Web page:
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I have a query that runs in about 5 seconds on Postgres 8.4. It selects data from a view joined to some other tables, but also uses the lag() window function, ie.

SELECT *, lag(column1) OVER (PARTITION BY key1 ORDER BY ...), lag(...)
FROM view1 v
JOIN othertables USING (...)
WHERE ...

For convenience I created a new view that simply has

SELECT *, lag(column1) OVER (PARTITION BY key1 ORDER BY ...), lag(...)
FROM view1 v

and then SELECT from that, using all the other JOINs and filters as before. To my surprise this query doesn't complete in 12 minutes (I stopped it at that point). Obviously Postgres has chosen a different execution plan. How do I get it to not do that, ie. use the same plan as in the original query? I would have thought that a view shouldn't change the execution plan, but apparently it does.

Edit: what's more, I found that even if I copy the contents of the first view into the second it still doesn't return.

Edit 2: OK, I've simplified the query sufficiently to post the plans.

Using the view (this doesn't return in any reasonable time):

Subquery Scan sp  (cost=5415201.23..5892463.97 rows=88382 width=370)
  Filter: (((sp.ticker)::text ~~ 'Some Ticker'::text) AND (sp.price_date >= '2010-06-01'::date))
  ->  WindowAgg  (cost=5415201.23..5680347.20 rows=53029193 width=129)
        ->  Sort  (cost=5415201.23..5441715.83 rows=53029193 width=129)
              Sort Key: sp.stock_id, sp.price_date
              ->  Hash Join  (cost=847.87..1465139.61 rows=53029193 width=129)
                    Hash Cond: (sp.stock_id = s.stock_id)
                    ->  Seq Scan on stock_prices sp  (cost=0.00..1079829.20 rows=53029401 width=115)
                    ->  Hash  (cost=744.56..744.56 rows=29519 width=18)
                          ->  Seq Scan on stocks s  (cost=0.00..744.56 rows=29519 width=18)

Taking the window function out of the view and putting into the query itself (this returns instantly):

WindowAgg  (cost=34.91..34.95 rows=7 width=129)
  ->  Sort  (cost=34.91..34.92 rows=7 width=129)
        Sort Key: sp.stock_id, sp.price_date
        ->  Nested Loop  (cost=0.00..34.89 rows=7 width=129)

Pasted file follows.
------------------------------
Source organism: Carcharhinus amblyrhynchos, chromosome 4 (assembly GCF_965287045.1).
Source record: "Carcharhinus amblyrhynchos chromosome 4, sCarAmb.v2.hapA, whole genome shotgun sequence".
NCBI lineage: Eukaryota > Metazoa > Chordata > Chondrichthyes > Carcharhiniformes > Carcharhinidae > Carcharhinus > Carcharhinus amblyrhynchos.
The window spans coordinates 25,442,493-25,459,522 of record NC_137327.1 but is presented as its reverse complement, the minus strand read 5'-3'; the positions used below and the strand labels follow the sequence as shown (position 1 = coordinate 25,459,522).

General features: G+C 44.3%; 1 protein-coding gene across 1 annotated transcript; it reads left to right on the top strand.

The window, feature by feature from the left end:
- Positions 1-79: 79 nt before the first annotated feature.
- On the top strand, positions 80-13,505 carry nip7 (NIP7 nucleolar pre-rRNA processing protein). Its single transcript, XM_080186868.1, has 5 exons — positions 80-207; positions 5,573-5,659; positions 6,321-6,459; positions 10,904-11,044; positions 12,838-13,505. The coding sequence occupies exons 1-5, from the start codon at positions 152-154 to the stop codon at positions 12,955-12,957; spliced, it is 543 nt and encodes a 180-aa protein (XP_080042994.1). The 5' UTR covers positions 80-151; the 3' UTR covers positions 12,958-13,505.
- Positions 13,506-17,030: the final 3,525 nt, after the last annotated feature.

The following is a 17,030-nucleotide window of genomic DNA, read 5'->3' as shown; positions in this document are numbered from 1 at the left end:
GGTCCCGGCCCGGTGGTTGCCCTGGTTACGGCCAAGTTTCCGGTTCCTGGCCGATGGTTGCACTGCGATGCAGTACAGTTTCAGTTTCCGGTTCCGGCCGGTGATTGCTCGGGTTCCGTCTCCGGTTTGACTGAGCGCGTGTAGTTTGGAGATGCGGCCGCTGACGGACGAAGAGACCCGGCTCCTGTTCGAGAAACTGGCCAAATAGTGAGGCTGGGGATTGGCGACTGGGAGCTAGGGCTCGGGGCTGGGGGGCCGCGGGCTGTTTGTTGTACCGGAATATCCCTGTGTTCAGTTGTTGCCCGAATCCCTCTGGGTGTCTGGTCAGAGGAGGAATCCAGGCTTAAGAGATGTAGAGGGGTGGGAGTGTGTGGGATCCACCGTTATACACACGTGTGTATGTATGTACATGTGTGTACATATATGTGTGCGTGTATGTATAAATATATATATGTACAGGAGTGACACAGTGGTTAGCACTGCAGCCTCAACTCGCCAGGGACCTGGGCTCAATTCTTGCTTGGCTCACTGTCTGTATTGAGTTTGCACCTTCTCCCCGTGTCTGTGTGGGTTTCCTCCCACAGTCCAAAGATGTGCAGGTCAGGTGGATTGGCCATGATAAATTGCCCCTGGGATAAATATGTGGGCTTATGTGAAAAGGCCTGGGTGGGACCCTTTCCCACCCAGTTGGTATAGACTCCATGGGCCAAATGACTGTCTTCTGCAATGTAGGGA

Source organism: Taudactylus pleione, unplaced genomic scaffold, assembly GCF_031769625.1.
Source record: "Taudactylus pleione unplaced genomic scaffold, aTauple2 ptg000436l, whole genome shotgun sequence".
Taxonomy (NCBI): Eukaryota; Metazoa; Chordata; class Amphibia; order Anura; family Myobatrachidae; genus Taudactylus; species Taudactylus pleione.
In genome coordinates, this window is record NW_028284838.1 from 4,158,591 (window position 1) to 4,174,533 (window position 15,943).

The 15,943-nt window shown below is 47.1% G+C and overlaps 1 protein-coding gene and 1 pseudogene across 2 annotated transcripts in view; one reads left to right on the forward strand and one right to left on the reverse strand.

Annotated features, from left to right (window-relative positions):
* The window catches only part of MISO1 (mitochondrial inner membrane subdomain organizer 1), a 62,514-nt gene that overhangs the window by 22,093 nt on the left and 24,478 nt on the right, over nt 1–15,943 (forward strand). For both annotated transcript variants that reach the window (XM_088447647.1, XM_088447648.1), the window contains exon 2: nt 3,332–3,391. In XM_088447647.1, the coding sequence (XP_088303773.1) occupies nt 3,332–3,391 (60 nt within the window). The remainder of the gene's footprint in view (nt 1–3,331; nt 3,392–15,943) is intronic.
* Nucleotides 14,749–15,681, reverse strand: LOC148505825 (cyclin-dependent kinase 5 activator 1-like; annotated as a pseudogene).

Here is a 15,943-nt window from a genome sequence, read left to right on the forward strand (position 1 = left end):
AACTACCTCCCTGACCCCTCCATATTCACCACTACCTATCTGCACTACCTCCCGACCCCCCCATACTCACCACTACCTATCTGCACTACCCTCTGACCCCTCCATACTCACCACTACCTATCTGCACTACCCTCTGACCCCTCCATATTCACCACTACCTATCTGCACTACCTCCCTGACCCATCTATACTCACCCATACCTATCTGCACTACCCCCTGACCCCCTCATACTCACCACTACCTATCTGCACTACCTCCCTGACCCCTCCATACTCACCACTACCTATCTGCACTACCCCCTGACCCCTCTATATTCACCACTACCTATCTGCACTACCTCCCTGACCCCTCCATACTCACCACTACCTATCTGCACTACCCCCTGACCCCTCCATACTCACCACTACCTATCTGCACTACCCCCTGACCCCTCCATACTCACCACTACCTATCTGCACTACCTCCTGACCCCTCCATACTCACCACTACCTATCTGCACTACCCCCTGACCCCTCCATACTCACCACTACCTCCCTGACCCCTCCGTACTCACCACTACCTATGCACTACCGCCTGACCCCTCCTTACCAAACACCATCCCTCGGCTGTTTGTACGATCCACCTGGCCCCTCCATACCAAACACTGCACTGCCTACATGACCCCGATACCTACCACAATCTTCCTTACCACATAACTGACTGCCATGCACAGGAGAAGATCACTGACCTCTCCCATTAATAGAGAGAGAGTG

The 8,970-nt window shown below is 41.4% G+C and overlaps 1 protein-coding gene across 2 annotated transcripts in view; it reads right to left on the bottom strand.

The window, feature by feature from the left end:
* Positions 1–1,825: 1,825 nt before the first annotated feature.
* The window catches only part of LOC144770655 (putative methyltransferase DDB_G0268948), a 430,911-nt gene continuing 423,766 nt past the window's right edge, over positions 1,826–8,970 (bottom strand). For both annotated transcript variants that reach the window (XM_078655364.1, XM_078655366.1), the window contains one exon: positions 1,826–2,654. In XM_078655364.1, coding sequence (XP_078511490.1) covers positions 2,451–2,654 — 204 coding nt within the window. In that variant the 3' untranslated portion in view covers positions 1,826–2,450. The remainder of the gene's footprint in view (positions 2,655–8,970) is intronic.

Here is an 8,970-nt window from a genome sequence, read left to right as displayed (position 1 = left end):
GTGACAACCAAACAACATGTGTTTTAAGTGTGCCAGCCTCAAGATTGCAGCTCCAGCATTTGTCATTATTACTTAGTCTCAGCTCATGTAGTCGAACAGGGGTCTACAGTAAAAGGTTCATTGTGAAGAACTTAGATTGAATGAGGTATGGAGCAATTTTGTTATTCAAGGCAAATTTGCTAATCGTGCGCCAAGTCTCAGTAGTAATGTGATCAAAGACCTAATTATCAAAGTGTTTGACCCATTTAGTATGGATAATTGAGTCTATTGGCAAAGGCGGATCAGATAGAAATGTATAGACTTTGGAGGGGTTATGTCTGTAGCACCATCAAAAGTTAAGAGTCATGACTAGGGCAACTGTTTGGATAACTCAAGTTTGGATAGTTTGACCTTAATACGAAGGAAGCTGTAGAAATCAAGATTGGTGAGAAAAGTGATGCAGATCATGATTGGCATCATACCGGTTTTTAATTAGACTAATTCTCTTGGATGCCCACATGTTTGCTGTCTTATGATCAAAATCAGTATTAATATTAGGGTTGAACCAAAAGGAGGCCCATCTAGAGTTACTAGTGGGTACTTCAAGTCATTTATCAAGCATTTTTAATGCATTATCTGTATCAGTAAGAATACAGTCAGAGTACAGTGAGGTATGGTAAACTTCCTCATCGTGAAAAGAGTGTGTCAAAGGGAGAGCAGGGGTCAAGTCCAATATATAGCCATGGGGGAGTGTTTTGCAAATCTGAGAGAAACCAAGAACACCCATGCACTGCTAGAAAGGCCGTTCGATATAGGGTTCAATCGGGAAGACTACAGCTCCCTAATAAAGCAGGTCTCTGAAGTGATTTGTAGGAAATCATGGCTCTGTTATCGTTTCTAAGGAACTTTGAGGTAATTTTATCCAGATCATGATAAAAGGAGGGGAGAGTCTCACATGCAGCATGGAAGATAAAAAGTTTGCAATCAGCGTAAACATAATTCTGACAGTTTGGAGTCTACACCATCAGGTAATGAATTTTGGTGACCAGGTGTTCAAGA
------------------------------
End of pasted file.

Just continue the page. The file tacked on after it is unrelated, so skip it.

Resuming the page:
->  Index Scan using stocks_ticker_unique on stocks s  (cost=0.00..4.06 rows=1 width=18)
                    Index Cond: ((ticker)::text = 'Some Ticker'::text)
                    Filter: ((ticker)::text ~~ 'Some Ticker'::text)
              ->  Index Scan using stock_prices_id_date_idx on stock_prices sp  (cost=0.00..30.79 rows=14 width=115)
                    Index Cond: ((sp.stock_id = s.stock_id) AND (sp.price_date >= '2010-06-01'::date))

So it seems that in the slow case it's trying to apply the window function to all the data first and then filter it, which is probably the issue. I don't know why it's doing that, though.

share|improve this question
    
+1, but I strongly suspect you will need to fill in the ... parts before someone can diagnose what's going on. – Edmund Aug 20 '10 at 0:35
    
I could, but the query if fairly complex and I'd have to explain what all the relevant tables look like as well. My question is more about a generic solution to this rather this specific query: is there a way to tell Postgres to "look through" a view and use the same query plan as if I'd entered the underlying SQL directly. – EMP Aug 20 '10 at 1:28
1  
Post query execution plans? EXPLAIN SELECT ... – Steven Schlansker Aug 20 '10 at 1:28
    
I tested this with something that is similar to your incomplete statements and there it didn't make a difference. Same time & execution plan between the select from the view and the select from the tables directly – a_horse_with_no_name Aug 20 '10 at 20:44
    
Give us both plans so we can see if anything changed. – GoatWalker Aug 24 '10 at 15:27

Your difference between the two plans comes from joining with an aggregate. This prevents the use a nested loop plan. When you use the aggregate in your view, you put yourself in that unfavorable scenario.

This, for instance, will almost always lead to a merge or hash join plan on the two tables followed by a top-n sort:

select foo.*
from foo
join (select bar.* from bar group by bar.field) as bar on foo.field = bar.field
where ...
order by bar.field
limit 10;
share|improve this answer

Perhaps you could consider using a Common Table Expression (CTE) instead of a view. I can help making the query clearer in a similar way to using a view, but doesn't seem to affect the execution plan in the same way.

I had a similar problem in this question and using a CTE instead of a view made the execution plan much more efficient.

share|improve this answer

I was working with a fairly complex view (returns about 8 aggregated values, does several joins, and a subselect on every row), which when hit with a query that would return a single row, would take 5-10 minutes to run. I modified it to use a CTE and the running time for the same query went down to 30s. When I copied out the SQL from the view and ran that directly as a query, it return in 30ms.

This suggests that the engine is able to optimize massively when presented with a whole query, but much less so when working against a view. It seems as if it builds the entire view as a temporary table, and then operates the query against that whole table. Is there an option that forces it to take the query from the view and run it as if it was a newly entered query?

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